And the Grammy Award for Album of the Year for 2007 goes to…drumroll…tension builds…the envelope is nervously fumbled then opened…Herbie Hancock for River: The Joni Letters! That’s pretty much how it played out. As Hancock graciously paid tribute to many of his colossal influences, jazz aficionados everywhere rejoiced. Nevermind that names such as Tina Turner, Corinne Bailey Rae and Norah Jones were enlisted for this project a la Carlos Santana’s Supernatural. The fact remains that Hancock achieved this high honor without any of the aforementioned guitar hero’s mainstream exposure. Clearly, this feat gives jazz musicians and listeners cause for celebration. In Jaleel Shaw’s case, it’s cause for Optimism.
Featuring a backing corps of Robert Glasper, Joe Martin, Lage Lund, Johnathan Blake and Jeremy Pelt, Optimism showcases the delivered promise of jazz’ tomorrow. The sound is at times relentlessly swift and frenzied like “Flipside” where the maddening pace persists until about the 6:45 mark where Lage Lund’s melodious guitar seems to sooth this beast of a track bringing all of its disparate elements into harmony. At times the sound is hypnotic like the trance inducing “Flight” where Shaw reveals his hip hop sensibility keeping the composition sparse, yet ethereal with little more than Blake’s percussion and Glasper’s Fender Rhodes. The track’s organic feel brings to mind the Jazzmatazz series or Buckshot LeFonque.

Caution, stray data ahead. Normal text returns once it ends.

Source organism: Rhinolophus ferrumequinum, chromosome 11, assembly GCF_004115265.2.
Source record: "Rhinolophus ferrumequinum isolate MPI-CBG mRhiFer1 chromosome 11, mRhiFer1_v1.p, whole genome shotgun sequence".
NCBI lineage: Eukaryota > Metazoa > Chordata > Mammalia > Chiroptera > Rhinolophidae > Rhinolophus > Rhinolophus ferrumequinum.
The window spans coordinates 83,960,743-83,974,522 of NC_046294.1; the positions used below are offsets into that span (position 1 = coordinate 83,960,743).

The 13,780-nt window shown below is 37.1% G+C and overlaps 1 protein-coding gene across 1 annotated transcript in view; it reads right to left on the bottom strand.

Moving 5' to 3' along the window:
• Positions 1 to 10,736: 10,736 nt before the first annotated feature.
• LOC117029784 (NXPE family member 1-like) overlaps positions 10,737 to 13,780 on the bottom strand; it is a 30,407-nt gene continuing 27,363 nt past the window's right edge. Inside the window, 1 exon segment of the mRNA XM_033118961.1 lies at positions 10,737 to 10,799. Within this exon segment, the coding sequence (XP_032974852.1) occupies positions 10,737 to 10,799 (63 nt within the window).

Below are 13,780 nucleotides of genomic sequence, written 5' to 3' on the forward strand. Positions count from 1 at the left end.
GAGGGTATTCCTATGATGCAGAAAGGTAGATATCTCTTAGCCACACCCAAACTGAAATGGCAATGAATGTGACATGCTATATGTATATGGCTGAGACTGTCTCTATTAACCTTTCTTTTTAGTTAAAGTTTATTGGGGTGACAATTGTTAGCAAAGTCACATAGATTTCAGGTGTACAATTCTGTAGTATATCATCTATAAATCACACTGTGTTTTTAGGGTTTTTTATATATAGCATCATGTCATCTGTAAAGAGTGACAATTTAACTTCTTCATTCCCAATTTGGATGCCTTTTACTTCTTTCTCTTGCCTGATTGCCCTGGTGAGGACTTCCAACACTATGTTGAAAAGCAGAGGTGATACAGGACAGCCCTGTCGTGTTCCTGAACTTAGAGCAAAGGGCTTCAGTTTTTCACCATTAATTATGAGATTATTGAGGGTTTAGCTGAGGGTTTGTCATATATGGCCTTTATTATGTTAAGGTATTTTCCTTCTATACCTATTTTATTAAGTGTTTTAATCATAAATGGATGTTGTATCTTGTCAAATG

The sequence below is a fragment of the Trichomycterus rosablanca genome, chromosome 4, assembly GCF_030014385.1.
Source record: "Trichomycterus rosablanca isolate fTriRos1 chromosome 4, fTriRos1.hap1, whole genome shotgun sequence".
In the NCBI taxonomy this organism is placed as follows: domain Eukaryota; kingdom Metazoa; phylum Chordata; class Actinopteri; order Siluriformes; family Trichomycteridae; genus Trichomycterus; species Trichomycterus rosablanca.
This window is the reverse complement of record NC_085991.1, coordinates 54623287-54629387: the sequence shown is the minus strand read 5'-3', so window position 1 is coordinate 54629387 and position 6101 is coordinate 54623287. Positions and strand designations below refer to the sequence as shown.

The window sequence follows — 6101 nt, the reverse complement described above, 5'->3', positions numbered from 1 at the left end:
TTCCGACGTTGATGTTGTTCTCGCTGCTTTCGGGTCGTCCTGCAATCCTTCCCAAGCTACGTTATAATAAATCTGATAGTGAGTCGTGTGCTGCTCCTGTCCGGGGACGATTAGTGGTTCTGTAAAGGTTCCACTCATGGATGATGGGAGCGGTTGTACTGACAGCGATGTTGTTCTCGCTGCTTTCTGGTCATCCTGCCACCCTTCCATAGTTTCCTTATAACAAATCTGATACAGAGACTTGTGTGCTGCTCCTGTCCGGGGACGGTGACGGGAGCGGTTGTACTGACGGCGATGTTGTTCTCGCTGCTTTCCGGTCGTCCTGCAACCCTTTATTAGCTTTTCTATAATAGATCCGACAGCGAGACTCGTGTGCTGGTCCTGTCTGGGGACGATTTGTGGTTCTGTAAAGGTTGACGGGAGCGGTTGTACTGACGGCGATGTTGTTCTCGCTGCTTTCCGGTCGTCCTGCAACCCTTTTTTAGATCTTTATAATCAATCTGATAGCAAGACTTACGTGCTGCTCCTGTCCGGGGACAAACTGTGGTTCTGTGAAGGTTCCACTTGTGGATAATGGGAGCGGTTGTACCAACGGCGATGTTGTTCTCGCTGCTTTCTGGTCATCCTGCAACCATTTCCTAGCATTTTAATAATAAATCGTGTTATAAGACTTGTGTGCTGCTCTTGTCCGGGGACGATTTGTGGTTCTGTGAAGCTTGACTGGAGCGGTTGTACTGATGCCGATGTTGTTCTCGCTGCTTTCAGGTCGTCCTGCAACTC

Optimism also showcases Shaw’s instinctive ability to either take charge or collaborate with his cohorts. For instance, on the title track Blake and Lund set the tempo but it’s Shaw who acts as the agitator urging the players to assume an increasingly aggressive stance without overpowering them or transforming the track into a brooding mess. Yet, he relents at the 10:15 mark when the track slips into a melodic coda punctuated by Glasper’s searching Rhodes. In contrast, “Love for Sale” casts Shaw as the consummate collaborator propelling Pelt’s trumpet to the forefront where he embraces the standard’s beautiful Latin/New Orleans swing pacing and its familiar refrain.
Though I’m confident Shaw doesn’t anticipate embarking upon a Hancock-like award tour with his latest release, the Grammy exposure should shine a light on a genre of music that many identify only with small, smoke-filled clubs and forsaken vinyl stacked away in dusty milk crates. That light would reveal a generation of young jazz talent respectful of its musical tradition and eager to push its already expansive boundaries. Muscians with whom both Wynton and Branford could identify and jam.
– Adam Roussell